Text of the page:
Tuesday, July 16, 2019

Has it really been ten years?

I've been answering Friday Questions for over twelve years.  That's probably close to 3,000 questions.   And since very few people actually go back and read the archives I occasionally will repost a Friday Questions segment.  I bet it's new to you.  This is from February 26, 2009.

Randall has some questions about end credits:

1. In recent years a lot of television stations have shrunk the end credits in order to show promos for their upcoming shows. Did the stations have to be union approval for this?

2. Some credits go by so fast I don't know how anybody can read them. Conversely, sometimes on talk shows the end credits will stop for a few seconds, apparently to highlight the name of a staff member or company that has provided a product. Are there any rules / restrictions that regulate how fast or slow credits can crawl?

3. Are stations that show movies or stripped television shows required by contract to show the credits in their entirety?

No, there are no restrictions, which is why networks and stations get away with it. Trust me, if there were union rules this deplorable practice would cease immediately. The trouble is, with there being so many more pressing issues for unions to deal with during contract negotiations this indignity gets lost in the shuffle. Not too many members are going to strike over this.

But it is a huge insult to the thousands of people who work tirelessly to make television shows as good as they are. And it’s bad enough these people have to share a card with thirty others and are up there for maybe a fraction of a second, but they’re expected to go that extra mile and really take pride in what they do while the networks can’t give them so much as a full screen. I say a network executive's name on his parking space should be as large as the smallest credit on his network. That would change things instantly.

From Zach Haldeman:

What is the typical relationship between writers and actors? Naturally the show runner gets to know the actors, but is Star #2 gonna be friends with Staff Writer #5, or even know Staff Writer #5?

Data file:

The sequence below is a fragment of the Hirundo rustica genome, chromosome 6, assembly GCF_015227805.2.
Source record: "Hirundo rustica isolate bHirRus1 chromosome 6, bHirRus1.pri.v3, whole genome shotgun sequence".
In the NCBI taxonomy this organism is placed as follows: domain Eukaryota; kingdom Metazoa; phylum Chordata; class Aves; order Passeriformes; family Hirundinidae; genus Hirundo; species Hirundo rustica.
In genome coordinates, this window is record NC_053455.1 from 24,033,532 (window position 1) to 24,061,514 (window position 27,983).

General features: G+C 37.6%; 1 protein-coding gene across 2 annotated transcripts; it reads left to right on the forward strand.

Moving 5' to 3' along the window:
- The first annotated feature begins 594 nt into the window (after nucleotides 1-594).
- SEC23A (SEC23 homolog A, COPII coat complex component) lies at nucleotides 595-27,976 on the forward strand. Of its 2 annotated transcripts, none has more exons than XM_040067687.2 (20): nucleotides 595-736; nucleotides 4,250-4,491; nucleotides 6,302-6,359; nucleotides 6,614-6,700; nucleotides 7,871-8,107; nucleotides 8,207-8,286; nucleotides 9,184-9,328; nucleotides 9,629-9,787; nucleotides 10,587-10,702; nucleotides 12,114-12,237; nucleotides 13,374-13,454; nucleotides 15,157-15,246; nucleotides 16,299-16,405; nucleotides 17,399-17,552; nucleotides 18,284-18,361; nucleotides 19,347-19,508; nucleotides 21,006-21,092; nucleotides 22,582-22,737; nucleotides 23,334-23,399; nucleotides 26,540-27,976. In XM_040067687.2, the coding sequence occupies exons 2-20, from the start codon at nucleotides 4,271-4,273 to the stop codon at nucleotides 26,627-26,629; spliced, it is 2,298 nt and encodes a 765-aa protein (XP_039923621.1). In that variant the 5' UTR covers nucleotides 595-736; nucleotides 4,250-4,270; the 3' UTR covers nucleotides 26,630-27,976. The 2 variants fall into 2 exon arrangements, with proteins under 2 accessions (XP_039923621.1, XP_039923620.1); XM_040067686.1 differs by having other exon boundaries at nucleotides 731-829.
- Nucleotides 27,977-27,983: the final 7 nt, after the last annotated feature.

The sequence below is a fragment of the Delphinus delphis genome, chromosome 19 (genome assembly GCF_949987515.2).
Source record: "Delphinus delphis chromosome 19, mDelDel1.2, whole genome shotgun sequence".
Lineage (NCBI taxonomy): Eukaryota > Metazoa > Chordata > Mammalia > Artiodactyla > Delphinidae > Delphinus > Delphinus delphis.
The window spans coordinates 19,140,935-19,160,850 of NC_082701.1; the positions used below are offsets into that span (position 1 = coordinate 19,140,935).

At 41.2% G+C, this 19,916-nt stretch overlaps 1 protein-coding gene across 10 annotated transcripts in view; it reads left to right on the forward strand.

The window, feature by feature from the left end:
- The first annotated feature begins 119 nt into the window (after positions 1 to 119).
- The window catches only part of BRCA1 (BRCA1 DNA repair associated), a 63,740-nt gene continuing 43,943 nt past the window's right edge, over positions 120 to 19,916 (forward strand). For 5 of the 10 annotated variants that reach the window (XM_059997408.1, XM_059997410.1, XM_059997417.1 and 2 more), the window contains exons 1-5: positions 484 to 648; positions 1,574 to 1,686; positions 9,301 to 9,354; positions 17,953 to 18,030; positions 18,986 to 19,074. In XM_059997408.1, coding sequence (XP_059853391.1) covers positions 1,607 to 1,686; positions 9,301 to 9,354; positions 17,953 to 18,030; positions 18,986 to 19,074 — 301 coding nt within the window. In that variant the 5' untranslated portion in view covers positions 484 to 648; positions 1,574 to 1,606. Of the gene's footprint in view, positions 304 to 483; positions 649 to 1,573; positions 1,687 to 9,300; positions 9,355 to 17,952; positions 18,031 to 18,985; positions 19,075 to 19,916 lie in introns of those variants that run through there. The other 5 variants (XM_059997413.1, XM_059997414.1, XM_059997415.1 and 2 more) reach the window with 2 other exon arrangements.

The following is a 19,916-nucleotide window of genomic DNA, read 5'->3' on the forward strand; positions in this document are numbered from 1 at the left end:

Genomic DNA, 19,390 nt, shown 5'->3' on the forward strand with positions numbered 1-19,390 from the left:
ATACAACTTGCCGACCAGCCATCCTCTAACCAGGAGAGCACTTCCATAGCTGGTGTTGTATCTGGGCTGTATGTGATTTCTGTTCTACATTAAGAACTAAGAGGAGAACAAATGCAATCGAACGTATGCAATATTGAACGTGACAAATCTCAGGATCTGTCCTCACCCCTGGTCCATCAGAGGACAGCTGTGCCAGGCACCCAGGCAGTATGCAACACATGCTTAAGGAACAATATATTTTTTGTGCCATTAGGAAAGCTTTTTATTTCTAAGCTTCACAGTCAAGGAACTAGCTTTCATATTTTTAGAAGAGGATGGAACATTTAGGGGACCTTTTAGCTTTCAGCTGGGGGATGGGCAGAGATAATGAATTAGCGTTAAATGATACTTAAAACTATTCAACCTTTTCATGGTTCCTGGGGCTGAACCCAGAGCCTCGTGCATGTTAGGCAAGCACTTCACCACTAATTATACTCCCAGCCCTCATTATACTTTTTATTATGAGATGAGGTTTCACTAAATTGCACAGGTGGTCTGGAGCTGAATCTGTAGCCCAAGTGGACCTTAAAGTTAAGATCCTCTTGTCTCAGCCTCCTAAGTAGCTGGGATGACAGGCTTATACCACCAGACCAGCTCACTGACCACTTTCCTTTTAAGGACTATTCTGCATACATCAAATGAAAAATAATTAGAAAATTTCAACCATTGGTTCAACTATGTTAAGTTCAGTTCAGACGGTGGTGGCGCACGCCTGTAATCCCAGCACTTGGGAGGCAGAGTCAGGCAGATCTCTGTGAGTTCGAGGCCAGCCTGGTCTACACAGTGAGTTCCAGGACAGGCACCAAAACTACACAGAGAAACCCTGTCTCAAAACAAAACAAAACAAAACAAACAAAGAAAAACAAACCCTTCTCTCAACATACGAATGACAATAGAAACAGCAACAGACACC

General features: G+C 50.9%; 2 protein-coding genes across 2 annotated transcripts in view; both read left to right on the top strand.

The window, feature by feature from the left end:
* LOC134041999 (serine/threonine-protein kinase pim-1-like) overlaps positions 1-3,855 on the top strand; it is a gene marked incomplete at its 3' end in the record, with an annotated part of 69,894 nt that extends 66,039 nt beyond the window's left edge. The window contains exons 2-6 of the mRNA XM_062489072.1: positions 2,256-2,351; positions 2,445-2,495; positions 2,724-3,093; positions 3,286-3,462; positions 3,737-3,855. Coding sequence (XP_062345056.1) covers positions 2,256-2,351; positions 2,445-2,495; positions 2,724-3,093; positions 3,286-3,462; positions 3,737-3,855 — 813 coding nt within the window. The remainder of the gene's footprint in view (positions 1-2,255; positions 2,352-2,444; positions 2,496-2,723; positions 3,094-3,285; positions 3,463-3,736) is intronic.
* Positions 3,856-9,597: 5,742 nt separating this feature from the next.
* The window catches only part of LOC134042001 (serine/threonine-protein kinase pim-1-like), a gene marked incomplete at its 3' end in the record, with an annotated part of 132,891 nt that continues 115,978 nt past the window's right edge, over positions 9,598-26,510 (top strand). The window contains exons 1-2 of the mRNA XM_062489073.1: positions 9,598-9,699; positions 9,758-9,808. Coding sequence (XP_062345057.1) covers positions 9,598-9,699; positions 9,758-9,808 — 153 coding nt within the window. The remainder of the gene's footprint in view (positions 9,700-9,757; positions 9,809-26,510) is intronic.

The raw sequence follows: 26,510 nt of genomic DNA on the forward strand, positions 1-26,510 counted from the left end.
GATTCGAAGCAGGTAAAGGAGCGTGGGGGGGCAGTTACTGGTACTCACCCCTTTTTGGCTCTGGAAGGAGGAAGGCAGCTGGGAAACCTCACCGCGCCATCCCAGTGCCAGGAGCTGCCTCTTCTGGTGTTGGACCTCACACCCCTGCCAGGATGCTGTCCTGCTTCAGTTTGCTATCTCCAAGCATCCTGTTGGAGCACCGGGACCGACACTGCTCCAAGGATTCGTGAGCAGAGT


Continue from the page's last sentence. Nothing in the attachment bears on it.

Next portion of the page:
Depends on the cast, depends on the staff. But usually the staff writers and the supporting cast tend to gravitate towards each other. Sometimes the cast members are a little intimidated by the show runner or the star of the show is a huge time and energy suck so these supporting players will cozy up to the lower tier writers to get their suggestions and concerns heard.

The ideal situation is when everyone in the cast and on the writing staff feel comfortable talking with each other. And that usually stems from show runners who are receptive to actors’ input and actors who view writers as colleagues not waiters.

And finally: D. McEwan has a M*A*S*H question.

In the movie, The Swamp had 4 residents, who were the primary characters: Hawkeye, Trapper, Frank Burns, and Duke Forrest, played by Tom Skerritt. Duke was as important a character as Hawkeye & Trapper John.

So why was Duke conspicuous by his utter absence from the TV series? I've been curious about this for over 30 years.

Larry Gelbart and Gene Reynolds felt the need to pare down the number of characters since they only had a half hour to work with. Duke was odd man out. In the original TV pilot there was also a Spearchucker but he too faded into the mist.

Another casualty of war was the lovely Marcia Strassman. She was a regular the first season as Nurse Cutler. She of course went on to play Kotter’s wife, Julie and had to look amused anytime Gabe Kaplan spoke.

Strassman is best known however for her hit record, “the Flower Children” in the late 60s.

25 comments :

Pat Reeder said...

I believe I remember reading this when it originally ran. Since then, I have obtained digitized copies of the A and B sides of all three 45s released by Marcia Strassman in 1967-'68. Drop me a line if you'd like me to send you copies so that you can also experience the psychedelic nirvana of "The Groovy World of Jack and Jill" or "Self Analysis" and their respective B-sides. I'll even toss in a scan of the "Jack and Jill" picture sleeve.